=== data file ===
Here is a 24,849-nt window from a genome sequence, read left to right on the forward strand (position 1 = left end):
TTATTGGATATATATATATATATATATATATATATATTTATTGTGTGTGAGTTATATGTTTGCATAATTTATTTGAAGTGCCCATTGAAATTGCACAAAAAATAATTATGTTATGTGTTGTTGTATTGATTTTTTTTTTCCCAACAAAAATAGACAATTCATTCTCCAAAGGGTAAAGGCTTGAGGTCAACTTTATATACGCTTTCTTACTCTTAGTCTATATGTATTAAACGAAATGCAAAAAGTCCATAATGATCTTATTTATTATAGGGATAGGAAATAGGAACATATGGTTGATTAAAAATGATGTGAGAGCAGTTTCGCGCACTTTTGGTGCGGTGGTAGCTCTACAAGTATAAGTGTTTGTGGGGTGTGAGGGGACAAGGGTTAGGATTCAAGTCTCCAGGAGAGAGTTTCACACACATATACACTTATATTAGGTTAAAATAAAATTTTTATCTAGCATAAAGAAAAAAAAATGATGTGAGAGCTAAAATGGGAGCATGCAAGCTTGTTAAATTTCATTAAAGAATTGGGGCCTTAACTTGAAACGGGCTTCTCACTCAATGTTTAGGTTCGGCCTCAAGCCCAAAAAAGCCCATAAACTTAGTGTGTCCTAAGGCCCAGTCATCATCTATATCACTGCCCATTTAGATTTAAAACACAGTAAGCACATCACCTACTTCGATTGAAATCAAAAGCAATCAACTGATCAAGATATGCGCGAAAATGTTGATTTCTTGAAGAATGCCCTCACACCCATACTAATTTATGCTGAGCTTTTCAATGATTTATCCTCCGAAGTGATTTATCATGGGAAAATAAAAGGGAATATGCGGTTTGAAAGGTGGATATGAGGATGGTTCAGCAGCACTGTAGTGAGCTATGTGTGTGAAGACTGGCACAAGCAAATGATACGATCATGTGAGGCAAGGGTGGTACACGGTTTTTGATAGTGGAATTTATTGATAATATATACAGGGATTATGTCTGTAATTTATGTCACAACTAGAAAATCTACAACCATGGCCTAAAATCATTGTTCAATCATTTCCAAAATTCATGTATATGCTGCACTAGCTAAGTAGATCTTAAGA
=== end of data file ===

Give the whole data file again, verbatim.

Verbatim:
Here is a 24,849-nt window from a genome sequence, read left to right on the forward strand (position 1 = left end):
TTATTGGATATATATATATATATATATATATATATATTTATTGTGTGTGAGTTATATGTTTGCATAATTTATTTGAAGTGCCCATTGAAATTGCACAAAAAATAATTATGTTATGTGTTGTTGTATTGATTTTTTTTTTCCCAACAAAAATAGACAATTCATTCTCCAAAGGGTAAAGGCTTGAGGTCAACTTTATATACGCTTTCTTACTCTTAGTCTATATGTATTAAACGAAATGCAAAAAGTCCATAATGATCTTATTTATTATAGGGATAGGAAATAGGAACATATGGTTGATTAAAAATGATGTGAGAGCAGTTTCGCGCACTTTTGGTGCGGTGGTAGCTCTACAAGTATAAGTGTTTGTGGGGTGTGAGGGGACAAGGGTTAGGATTCAAGTCTCCAGGAGAGAGTTTCACACACATATACACTTATATTAGGTTAAAATAAAATTTTTATCTAGCATAAAGAAAAAAAAATGATGTGAGAGCTAAAATGGGAGCATGCAAGCTTGTTAAATTTCATTAAAGAATTGGGGCCTTAACTTGAAACGGGCTTCTCACTCAATGTTTAGGTTCGGCCTCAAGCCCAAAAAAGCCCATAAACTTAGTGTGTCCTAAGGCCCAGTCATCATCTATATCACTGCCCATTTAGATTTAAAACACAGTAAGCACATCACCTACTTCGATTGAAATCAAAAGCAATCAACTGATCAAGATATGCGCGAAAATGTTGATTTCTTGAAGAATGCCCTCACACCCATACTAATTTATGCTGAGCTTTTCAATGATTTATCCTCCGAAGTGATTTATCATGGGAAAATAAAAGGGAATATGCGGTTTGAAAGGTGGATATGAGGATGGTTCAGCAGCACTGTAGTGAGCTATGTGTGTGAAGACTGGCACAAGCAAATGATACGATCATGTGAGGCAAGGGTGGTACACGGTTTTTGATAGTGGAATTTATTGATAATATATACAGGGATTATGTCTGTAATTTATGTCACAACTAGAAAATCTACAACCATGGCCTAAAATCATTGTTCAATCATTTCCAAAATTCATGTATATGCTGCACTAGCTAAGTAGATCTTAAGA